Intense. Focused man working.



Live as intensely as possible, burn your candle of life from both ends.


Time to get your game face on.

Intensity is one of those qualities that can be hard to characterize. It can be positive or negative, depending on its source and how it manifests, and it can easily be misinterpreted as arrogance or impatience. Being intense can often have an impact on our effectiveness, and it is important to be aware of that. Intensity can be a part of someone’s everyday emotional makeup, or it can be something that comes up occasionally when the situation warrants it. Some people are never intense, while others seem to always be intense.

So what is intensity? To me, it’s a quality that allows us to cut to the chase; we get rid of anything that is not immediately relevant and get right to the heart of the matter. This can be interpreted literally or figuratively—intensity can manifest as actions or as an attitude. Through a sense of urgency, intensity can also result in increased efficiency. Intense people cut out the unnecessary and focus on what is required.

Is it good to be intense? It can be. It’s possible to be intense and, at the same time, respectful, inclusive, and even patient. The good version of intensity can manifest as passion, excitement, and enthusiasm. It involves listening to what someone is saying and running with it; an enthusiastic meeting of the minds and the potential for making progress on a shared idea. It can also involve impassioned debate, where both sides are open-minded and true to their values and ideals.

Is it possible to be intense and still be mindful? I think it’s hard to be intense in a positive way without being mindful. Intensity can result in enhanced insight and observation. When we combine intensity with serenity, we can be intense and mindful at the same time—a powerful combination.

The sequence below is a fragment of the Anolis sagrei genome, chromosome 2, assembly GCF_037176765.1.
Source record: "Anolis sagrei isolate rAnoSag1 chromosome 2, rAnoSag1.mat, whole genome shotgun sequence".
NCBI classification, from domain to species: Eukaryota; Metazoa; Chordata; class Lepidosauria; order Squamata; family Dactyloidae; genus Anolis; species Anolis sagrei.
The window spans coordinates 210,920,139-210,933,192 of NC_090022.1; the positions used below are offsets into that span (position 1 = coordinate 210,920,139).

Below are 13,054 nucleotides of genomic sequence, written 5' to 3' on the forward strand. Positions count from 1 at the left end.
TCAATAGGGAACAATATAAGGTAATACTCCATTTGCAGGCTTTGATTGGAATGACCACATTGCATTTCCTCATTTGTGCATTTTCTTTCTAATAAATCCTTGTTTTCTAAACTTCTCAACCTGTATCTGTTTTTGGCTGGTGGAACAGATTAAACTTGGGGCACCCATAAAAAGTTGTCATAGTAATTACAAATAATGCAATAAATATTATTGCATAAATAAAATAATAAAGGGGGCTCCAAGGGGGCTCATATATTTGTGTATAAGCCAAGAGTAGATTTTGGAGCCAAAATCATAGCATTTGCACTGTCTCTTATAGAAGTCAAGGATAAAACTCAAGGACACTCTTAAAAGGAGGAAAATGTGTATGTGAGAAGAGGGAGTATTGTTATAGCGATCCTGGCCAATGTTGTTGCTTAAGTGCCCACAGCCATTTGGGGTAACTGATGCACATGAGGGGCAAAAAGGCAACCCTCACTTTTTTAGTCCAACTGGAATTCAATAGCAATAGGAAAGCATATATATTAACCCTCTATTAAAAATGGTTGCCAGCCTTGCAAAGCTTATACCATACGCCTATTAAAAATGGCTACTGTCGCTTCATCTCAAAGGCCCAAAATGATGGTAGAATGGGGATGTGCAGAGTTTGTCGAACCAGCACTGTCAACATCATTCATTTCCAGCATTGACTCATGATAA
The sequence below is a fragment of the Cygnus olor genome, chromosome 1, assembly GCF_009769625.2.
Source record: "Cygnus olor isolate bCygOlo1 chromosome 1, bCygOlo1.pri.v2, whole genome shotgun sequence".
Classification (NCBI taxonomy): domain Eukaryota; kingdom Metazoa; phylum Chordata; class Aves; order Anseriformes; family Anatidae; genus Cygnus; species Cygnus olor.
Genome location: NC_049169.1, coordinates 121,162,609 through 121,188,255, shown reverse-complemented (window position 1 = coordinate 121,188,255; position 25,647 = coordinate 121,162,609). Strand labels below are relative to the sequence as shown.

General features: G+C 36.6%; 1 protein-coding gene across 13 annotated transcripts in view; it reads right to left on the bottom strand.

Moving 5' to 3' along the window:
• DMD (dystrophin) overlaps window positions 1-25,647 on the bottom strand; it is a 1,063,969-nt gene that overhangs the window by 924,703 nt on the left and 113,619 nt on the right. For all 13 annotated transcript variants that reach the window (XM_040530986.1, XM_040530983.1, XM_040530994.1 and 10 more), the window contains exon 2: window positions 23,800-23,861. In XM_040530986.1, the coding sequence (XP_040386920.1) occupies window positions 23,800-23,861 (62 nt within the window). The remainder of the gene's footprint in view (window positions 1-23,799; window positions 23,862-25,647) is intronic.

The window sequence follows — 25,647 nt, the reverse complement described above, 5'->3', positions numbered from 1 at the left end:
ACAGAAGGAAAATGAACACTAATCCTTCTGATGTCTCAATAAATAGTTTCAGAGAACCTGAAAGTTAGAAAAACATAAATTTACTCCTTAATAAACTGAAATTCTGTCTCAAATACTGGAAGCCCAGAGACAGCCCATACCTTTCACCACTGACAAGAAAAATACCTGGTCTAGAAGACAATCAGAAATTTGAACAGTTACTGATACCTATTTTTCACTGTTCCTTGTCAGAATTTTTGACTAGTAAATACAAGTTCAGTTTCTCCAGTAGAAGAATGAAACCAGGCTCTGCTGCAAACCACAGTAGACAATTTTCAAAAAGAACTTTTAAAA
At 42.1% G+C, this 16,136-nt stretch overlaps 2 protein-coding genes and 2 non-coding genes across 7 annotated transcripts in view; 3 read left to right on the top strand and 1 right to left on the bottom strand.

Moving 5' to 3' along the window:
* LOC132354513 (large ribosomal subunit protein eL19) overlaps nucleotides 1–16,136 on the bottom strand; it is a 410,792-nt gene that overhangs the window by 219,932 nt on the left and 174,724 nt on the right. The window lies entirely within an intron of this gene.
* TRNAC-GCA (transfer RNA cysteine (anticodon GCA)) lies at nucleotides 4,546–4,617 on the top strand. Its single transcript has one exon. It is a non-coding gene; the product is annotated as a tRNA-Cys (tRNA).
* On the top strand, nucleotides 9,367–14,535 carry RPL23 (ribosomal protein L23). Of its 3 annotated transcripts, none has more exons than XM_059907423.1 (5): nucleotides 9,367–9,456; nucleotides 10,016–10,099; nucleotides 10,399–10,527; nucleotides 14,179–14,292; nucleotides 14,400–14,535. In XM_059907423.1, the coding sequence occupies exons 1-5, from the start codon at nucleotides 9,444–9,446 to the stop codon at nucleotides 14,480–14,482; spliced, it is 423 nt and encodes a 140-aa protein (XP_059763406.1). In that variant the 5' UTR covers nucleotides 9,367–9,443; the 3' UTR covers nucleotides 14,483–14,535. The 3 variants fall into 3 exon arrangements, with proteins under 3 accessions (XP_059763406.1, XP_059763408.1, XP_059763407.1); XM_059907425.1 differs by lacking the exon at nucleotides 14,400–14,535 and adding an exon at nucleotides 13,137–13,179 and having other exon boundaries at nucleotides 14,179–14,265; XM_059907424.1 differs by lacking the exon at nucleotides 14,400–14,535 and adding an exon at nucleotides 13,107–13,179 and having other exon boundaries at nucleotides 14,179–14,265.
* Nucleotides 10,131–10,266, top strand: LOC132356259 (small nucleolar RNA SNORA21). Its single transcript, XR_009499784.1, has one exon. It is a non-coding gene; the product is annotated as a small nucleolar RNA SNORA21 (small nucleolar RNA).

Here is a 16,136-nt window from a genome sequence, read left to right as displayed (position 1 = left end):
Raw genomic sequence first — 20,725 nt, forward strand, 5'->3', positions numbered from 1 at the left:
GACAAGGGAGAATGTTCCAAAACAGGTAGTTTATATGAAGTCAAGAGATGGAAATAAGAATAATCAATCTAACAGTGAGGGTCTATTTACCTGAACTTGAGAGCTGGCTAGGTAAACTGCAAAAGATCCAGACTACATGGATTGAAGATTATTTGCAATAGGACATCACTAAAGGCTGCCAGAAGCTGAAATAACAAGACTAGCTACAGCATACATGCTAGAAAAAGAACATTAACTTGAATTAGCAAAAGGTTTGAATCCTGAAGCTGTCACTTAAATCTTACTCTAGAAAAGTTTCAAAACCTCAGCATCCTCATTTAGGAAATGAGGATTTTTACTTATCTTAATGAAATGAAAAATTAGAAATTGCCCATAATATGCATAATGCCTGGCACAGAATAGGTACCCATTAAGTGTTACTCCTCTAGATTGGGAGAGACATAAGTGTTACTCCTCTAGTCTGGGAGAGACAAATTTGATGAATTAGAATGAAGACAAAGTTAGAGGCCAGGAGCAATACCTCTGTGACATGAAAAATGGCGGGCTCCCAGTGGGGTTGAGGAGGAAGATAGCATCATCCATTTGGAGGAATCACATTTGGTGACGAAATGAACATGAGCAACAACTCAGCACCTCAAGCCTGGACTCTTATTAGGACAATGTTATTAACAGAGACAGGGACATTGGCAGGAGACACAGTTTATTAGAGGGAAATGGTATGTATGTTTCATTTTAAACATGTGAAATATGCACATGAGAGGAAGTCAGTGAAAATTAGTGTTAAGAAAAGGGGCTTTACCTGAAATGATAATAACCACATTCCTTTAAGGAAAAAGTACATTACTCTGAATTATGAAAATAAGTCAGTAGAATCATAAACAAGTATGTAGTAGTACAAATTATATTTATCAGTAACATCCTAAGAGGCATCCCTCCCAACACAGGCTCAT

Intensity is often paired with ambition. It’s natural for intense people to gravitate toward leadership roles—they tend to feel they know what is best and what direction should be taken. Like intensity, ambition can be either positive or negative. Joined together, ambition and intensity can make a powerful combination. But it’s also important to understand the motivations behind our ambition and make sure they’re consistent with our ideals and values.

Intense ambition can be very positive when it is tied to an increased ability to make a difference and to accomplish goals. But it is also possible to be ambitious without understanding why. There are those who strive for power or money for their own sake. While they may be successful, they’re unlikely to be happy if their goals aren’t meaningful to them. Ambition can also be positive if it puts people in a position in which they have the flexibility to do what they are passionate about or to challenge themselves.

I tend to become intense when I’m engaged in something that’s very important to me—when I have strong opinions and a deep desire for a particular outcome. My intensity can manifest in irritability when things don’t go the way I want or don’t happen quickly enough. My intensity can also result in my coming off as a know-it-all—someone who’s not willing to hear and consider other opinions.

However, the intense times in my life have also been the times when I’ve felt most keenly alive and part of something big and important. They have also been the times when I’ve felt that I’ve risen above my usual eloquence and ability. The urgency that I feel during my intense moments translates to the increased speed and agility of my thoughts. So I’m faced with a challenge: How do I keep the positive aspects of my intensity while minimizing or eliminating the negative ones?

How can we be intense and still be nice people? By not allowing our intensity to get in the way of our core values; by not allowing our intensity to change who we are. If we’re nice people, we can incorporate the positive elements of intensity and remain nice—and intense.

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